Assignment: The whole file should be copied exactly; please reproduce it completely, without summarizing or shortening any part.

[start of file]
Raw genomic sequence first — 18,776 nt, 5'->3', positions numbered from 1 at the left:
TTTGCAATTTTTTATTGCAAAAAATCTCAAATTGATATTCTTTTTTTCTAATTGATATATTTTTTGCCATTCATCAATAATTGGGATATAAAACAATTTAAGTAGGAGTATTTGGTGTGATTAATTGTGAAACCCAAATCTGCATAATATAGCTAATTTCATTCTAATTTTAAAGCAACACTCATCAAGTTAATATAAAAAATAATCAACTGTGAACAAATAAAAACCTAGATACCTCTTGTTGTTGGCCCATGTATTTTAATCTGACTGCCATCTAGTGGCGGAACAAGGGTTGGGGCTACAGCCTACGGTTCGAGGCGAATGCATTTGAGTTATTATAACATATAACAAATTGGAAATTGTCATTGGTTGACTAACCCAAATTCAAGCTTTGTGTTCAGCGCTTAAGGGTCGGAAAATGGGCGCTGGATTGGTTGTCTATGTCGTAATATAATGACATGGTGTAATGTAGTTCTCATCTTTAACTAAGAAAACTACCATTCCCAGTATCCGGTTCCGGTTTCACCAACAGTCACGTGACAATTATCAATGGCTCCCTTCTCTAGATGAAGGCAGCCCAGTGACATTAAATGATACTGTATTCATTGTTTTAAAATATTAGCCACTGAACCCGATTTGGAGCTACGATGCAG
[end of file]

Raw genomic sequence first — 18,776 nt, 5'->3', positions numbered from 1 at the left:
TTTGCAATTTTTTATTGCAAAAAATCTCAAATTGATATTCTTTTTTTCTAATTGATATATTTTTTGCCATTCATCAATAATTGGGATATAAAACAATTTAAGTAGGAGTATTTGGTGTGATTAATTGTGAAACCCAAATCTGCATAATATAGCTAATTTCATTCTAATTTTAAAGCAACACTCATCAAGTTAATATAAAAAATAATCAACTGTGAACAAATAAAAACCTAGATACCTCTTGTTGTTGGCCCATGTATTTTAATCTGACTGCCATCTAGTGGCGGAACAAGGGTTGGGGCTACAGCCTACGGTTCGAGGCGAATGCATTTGAGTTATTATAACATATAACAAATTGGAAATTGTCATTGGTTGACTAACCCAAATTCAAGCTTTGTGTTCAGCGCTTAAGGGTCGGAAAATGGGCGCTGGATTGGTTGTCTATGTCGTAATATAATGACATGGTGTAATGTAGTTCTCATCTTTAACTAAGAAAACTACCATTCCCAGTATCCGGTTCCGGTTTCACCAACAGTCACGTGACAATTATCAATGGCTCCCTTCTCTAGATGAAGGCAGCCCAGTGACATTAAATGATACTGTATTCATTGTTTTAAAATATTAGCCACTGAACCCGATTTGGAGCTACGATGCAG